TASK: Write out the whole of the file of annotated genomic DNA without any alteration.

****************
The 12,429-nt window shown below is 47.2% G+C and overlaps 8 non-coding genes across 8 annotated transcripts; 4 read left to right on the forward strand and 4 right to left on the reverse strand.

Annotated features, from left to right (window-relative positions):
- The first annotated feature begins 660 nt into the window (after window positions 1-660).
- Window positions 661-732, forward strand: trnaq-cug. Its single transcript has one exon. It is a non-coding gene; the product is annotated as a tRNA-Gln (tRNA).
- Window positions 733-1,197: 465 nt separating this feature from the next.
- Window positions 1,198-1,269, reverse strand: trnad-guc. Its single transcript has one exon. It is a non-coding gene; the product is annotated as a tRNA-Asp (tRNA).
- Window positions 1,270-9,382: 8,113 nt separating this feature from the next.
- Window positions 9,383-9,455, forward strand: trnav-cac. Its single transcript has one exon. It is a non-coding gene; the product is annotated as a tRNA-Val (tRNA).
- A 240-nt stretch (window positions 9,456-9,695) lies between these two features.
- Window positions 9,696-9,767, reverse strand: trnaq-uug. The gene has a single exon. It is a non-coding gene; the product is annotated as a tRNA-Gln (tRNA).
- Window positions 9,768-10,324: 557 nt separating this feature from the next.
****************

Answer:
The 12,429-nt window shown below is 47.2% G+C and overlaps 8 non-coding genes across 8 annotated transcripts; 4 read left to right on the forward strand and 4 right to left on the reverse strand.

Annotated features, from left to right (window-relative positions):
- The first annotated feature begins 660 nt into the window (after window positions 1-660).
- Window positions 661-732, forward strand: trnaq-cug. Its single transcript has one exon. It is a non-coding gene; the product is annotated as a tRNA-Gln (tRNA).
- Window positions 733-1,197: 465 nt separating this feature from the next.
- Window positions 1,198-1,269, reverse strand: trnad-guc. Its single transcript has one exon. It is a non-coding gene; the product is annotated as a tRNA-Asp (tRNA).
- Window positions 1,270-9,382: 8,113 nt separating this feature from the next.
- Window positions 9,383-9,455, forward strand: trnav-cac. Its single transcript has one exon. It is a non-coding gene; the product is annotated as a tRNA-Val (tRNA).
- A 240-nt stretch (window positions 9,456-9,695) lies between these two features.
- Window positions 9,696-9,767, reverse strand: trnaq-uug. The gene has a single exon. It is a non-coding gene; the product is annotated as a tRNA-Gln (tRNA).
- Window positions 9,768-10,324: 557 nt separating this feature from the next.